Actually, that's the best thing about living in my car in L.A. I'm beachfront. Although this usually only lasts until nightfall, when a crazy park ranger tells me to move. But then I just drive up into a canyon and park at a rustic-chic bistro. I fit right in. I think most of the customers are hasbeen movie producers from the early aughts, so with my ripped hoodie and old flared jeans, I look stylish, meeting “friends,” and “just starting” with some tuna tartare. “They're usually late; you know us LA types,” I say to the waiters. Then I saunter outside, flip up the Razr, and “ttake a phone-meeting.” I like raw fish for dinner.
What kind of work can you do on wheels? Why, anything that works with the World Wide Web. That's why I chose to become a successful writer, penning about one essay a month in one of America's best men’s net magazines for $.15 a word, and getting lots of hits on my blogger, which I have monetized with affiliate marketing, proving that pennies really do turn into dollars, especially if you get social about your whereaboutskis.
For instance, today, I used this new thing called Twitter to send out my location (Lincoln Ave. in Venice) and my plan for the day (#cruising); I made something like $4.50. You have to think “long-tail." You can make a good living, working from your car, as long as you don't get hung up on what constitutes currency at this very moment in economic time.
That said, I always have enough money for gas, and my editors know that I'm ready for some man-on-the-street reportage. Of course, it was hard at first to receive contracts and other mail, living in my car. But then I realized that wouldn't be different if I had a stationary house. Having an old-school “home” would have also kept me from getting my new Tom’s sneakers customized by international fashion design god John Varvatos. If I didn't live on the road, I would have never known some online sneaker store had left a package outside a gated Brentwood house for five straight days, unopened. It's an advanced to life this way, forgive me, but entropy makes all things right.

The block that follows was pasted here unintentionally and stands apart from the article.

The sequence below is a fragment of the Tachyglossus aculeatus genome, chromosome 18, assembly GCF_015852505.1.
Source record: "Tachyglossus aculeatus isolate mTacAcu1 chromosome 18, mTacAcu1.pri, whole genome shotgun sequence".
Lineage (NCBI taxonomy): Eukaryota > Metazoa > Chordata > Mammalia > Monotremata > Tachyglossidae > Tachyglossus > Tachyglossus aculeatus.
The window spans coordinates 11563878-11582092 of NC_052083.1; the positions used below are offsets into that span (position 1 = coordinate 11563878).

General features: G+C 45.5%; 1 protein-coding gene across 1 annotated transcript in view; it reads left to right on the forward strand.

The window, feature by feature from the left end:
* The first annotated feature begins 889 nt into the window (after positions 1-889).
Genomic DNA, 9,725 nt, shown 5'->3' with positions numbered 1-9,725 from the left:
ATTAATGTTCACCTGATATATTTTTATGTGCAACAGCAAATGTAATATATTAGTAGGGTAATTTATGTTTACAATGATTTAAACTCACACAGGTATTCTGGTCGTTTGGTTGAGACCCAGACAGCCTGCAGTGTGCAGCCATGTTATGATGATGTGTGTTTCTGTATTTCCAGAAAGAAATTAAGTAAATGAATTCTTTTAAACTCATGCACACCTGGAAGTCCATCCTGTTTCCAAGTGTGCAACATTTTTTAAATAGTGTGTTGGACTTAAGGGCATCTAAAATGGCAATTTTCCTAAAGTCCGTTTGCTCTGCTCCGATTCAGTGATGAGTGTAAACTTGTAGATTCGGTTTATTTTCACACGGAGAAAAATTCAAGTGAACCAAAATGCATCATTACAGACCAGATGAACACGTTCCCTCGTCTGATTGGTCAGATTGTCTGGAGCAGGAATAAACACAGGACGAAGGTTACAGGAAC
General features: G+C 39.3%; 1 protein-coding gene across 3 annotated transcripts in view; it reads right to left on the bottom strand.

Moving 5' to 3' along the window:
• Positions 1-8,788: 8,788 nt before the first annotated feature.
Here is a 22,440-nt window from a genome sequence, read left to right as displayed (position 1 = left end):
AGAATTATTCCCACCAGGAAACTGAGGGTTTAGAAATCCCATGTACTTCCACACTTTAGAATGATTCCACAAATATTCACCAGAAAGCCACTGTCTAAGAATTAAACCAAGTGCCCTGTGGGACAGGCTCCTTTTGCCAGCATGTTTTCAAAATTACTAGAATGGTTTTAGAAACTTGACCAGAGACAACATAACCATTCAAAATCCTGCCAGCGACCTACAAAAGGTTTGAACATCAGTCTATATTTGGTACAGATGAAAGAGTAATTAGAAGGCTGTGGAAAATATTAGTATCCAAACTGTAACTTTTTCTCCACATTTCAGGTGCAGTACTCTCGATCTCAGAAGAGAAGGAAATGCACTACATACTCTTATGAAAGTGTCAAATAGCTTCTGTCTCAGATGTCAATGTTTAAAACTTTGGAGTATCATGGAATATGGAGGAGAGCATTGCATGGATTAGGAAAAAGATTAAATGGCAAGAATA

Mostly, though, LA car-living is relaxing, especially if you avoid the 405 and rogue ice-cream trucks. The less space you have, the less you clean, and the more selective you get about visitors. For instance, I now know right away if a first date is going to lead to a second (I can be pretty picky about companions), or if a new buddy has Rolphe-potential. Also, I stay trim because eating anything other than lean protein and produce, “obtained” at food trucks and local farmer's markets, is just not passenger-seat-friendly. You know what I mean if you've ever tried to eat, say, duck confit tacos, while driving Mulholland.
My only dietary rule concerns legumes. Sure, they offer the complete chain of amino acids, but they're just not ideal meals in the home, and I keep my windows closed to cut down on pollution entering the boudoir. I have more tips like this, but I'd rather not become one of those car-living gurus. I don't like today's barrage of experts everywhere you look in those big bookstores with baby changing stations in the restrooms. If there's one thing that choosing to live in my car has taught me it's that power seats should not cost a premium. I once met another car-liver in Griffith Park who'd also chosen to become a successful writer. He had a leather bed in a pretty sweet old veggie-oil Mercedes. His only problem was that he and his girl got stuck in one position some night, and he couldn't straighten out his back for 12,000 miles. Keep it manual, I say.